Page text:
Presentation: Prepare, Perform, Publish (P3) Model Introduction


“The whole world is a stage, and all the men and women merely actors. They have their exits and their entrances, and in his lifetime a man will play many parts”

William Shakespeare 

Perhaps we do not see our entire life as being on stage.  However, every oral presentation requires performance. Then the stage on which we present exists as part of a production. Though every production may be different and present its own challenges, certain phases of the production model (Prepare, perform, publish)  commonly exist. This article defines and examines these three phases of the production model: Pre-production, Production, and Post Production.  This aids students to understand activities typically encountered as well as needed steps towards effective end results in order to attain a goal for the desired target in a given situation.  

The production model: Prepare, perform, publish (P3 model)

The complexity of the situation and the desired end product dictate the complexity of the phases of production.  Recording a 10-second video on your cell phone requires vastly different levels of production that a full feature-length Hollywood movie. Nonetheless, common elements, roles, and tasks exist prior to any performance in the production, preparation requires forethought, planning, and organizations.  Then, the production itself has logistics and immediate concerns about creating the performance.  Afterward, depending on the form of publishing and distribution, the performance may end leaving only breakdown and clean-up.  However, editing, evaluation, and many other steps could be required prior to the final publishing and distribution of the finished product like a movie.


Within the production model, the first step requires planning and critical analysis.  To assist with this, the presenter should shift his or her conception from performer to producer of the experience.  Eventually, at some point, performance will happen. Planning must come first.  Adopting the role of producers requires assuming the responsibility for preparation.  This means determining needs to gather resources, both physical and human capital.  Then the work shifts to the design of needed elements and staging.  This ends as the production develops the pieces needed for the performance.  Often, for students, this is embodied in a slide deck or other graphic organizer to aid the clarity of the performance.


Next is the activities in the moment of the performance and immediately before it.  This encapsulates the rehearsal and performance itself.  Also, the performance phases include the many small adjustments needed to bring the presentation into being.  Since the types of production vary so greatly, no one set of activities covers everything that might be done.  For example, make a presentation in a room with a laptop and projector presents a set of activates related to ensuring the technology works.  If that same presentation is being managed as a live stream, similar but indifferent technology issues present themselves.  Then again, if the performance is on a stage live,   there are a myriad of other challenges right before and during the performance.  All of these are to be considered during the production phase.  Spreading your thinking to consider these aspects ahead-of-time and practice for them will make the actual performance easier as less unexpected things might occur.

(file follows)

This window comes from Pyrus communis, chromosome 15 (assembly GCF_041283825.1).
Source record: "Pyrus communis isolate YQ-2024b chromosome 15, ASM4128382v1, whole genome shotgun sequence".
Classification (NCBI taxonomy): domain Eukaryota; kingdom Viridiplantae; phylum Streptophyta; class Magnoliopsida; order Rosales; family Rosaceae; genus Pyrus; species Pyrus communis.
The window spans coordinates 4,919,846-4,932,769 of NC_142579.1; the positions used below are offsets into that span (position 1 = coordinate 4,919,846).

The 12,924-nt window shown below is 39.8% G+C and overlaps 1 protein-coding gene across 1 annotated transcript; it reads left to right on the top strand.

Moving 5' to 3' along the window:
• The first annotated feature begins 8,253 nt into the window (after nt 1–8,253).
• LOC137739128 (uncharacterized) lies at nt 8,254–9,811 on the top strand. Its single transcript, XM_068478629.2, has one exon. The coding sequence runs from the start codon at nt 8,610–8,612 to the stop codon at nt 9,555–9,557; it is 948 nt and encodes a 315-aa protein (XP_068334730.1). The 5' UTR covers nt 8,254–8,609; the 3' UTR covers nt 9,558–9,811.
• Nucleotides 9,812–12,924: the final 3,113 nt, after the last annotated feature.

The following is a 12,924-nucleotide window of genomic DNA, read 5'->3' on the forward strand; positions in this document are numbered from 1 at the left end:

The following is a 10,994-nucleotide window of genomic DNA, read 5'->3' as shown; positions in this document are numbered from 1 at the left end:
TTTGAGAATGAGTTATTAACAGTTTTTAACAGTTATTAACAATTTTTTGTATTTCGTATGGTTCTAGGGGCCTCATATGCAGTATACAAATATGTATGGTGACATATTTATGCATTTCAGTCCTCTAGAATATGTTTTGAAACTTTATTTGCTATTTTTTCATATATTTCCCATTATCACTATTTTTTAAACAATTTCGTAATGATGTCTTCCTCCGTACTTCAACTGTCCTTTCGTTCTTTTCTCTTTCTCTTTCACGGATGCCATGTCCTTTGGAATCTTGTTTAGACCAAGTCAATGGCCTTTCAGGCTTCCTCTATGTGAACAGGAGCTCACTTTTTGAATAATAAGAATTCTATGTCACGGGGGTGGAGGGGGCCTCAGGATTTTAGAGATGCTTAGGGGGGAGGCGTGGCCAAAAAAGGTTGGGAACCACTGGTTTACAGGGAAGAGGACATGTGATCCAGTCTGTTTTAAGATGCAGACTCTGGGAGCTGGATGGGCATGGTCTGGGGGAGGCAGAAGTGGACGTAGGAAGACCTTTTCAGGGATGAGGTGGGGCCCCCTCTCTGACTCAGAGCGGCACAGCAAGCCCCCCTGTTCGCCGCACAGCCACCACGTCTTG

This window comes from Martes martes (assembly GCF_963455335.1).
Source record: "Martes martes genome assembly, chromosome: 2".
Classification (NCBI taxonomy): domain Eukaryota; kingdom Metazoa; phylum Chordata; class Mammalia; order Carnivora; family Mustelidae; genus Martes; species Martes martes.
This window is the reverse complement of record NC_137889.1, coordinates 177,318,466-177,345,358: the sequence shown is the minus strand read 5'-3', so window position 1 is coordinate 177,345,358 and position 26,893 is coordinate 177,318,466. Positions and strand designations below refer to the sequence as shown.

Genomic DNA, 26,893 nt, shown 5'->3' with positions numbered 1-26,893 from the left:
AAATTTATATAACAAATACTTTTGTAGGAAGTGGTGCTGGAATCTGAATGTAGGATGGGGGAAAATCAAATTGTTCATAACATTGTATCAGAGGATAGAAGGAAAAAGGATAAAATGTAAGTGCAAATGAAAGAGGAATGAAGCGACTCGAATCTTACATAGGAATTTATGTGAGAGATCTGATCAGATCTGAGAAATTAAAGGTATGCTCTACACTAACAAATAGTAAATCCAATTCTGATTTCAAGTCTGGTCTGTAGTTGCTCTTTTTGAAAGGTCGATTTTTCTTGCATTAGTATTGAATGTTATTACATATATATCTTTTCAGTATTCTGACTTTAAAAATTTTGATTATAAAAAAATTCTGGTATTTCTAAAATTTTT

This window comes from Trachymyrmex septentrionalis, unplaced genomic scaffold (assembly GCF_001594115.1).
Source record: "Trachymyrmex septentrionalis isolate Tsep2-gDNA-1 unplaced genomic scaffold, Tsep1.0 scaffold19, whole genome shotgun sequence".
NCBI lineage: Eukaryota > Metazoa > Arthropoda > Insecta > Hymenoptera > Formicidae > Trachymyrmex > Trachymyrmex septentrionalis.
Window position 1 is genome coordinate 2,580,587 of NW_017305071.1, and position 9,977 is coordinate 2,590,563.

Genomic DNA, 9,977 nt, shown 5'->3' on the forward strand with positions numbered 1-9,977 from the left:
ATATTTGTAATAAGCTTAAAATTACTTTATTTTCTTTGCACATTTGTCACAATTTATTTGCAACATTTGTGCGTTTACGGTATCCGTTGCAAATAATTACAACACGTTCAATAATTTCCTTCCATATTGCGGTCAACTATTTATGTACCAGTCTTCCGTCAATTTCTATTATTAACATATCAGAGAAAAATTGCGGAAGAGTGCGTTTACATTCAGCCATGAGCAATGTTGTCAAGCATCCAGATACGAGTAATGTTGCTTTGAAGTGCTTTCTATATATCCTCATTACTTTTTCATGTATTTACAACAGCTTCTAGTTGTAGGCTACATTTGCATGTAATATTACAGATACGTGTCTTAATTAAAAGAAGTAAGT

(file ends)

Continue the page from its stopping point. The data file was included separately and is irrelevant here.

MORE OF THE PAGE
Post Production 

Finally, there are concerns about the work needed after the performance.  In some cases, there is very little to do other than walk away or clean up.  However, in more complex situations, like performances captured on video, many things still require attention.  During this phase,  the evaluation, editing, and revisions necessary to produce a finished product must happen.  Some final form of the product that is created can then be published.  For many students, even just taking a moment to mindfully reflect on the performance and judge the work serves as a great first step.  Adding feedback from trusted sources or an authoritative judge adds worth to the post-production work. 


The prepare, perform, publish (P3) model asks students to consider the phases needed to produce a more polished finished product.  Moving from preparation, through performance to publishing of their work becomes especially significant when the performance is recorded and digital media is used to publish and distribute the work.if all the world’s a stage, then thinking of yourself as involved in a production is essential to effective communication.


If you want to cite this blog article, please use the following:

Lipuma, J., & Leon, C. (2020, julio 21). Presentation: Prepare, perform, publish (P3) model introduction [Blog]. James Lipuma´s Blog.


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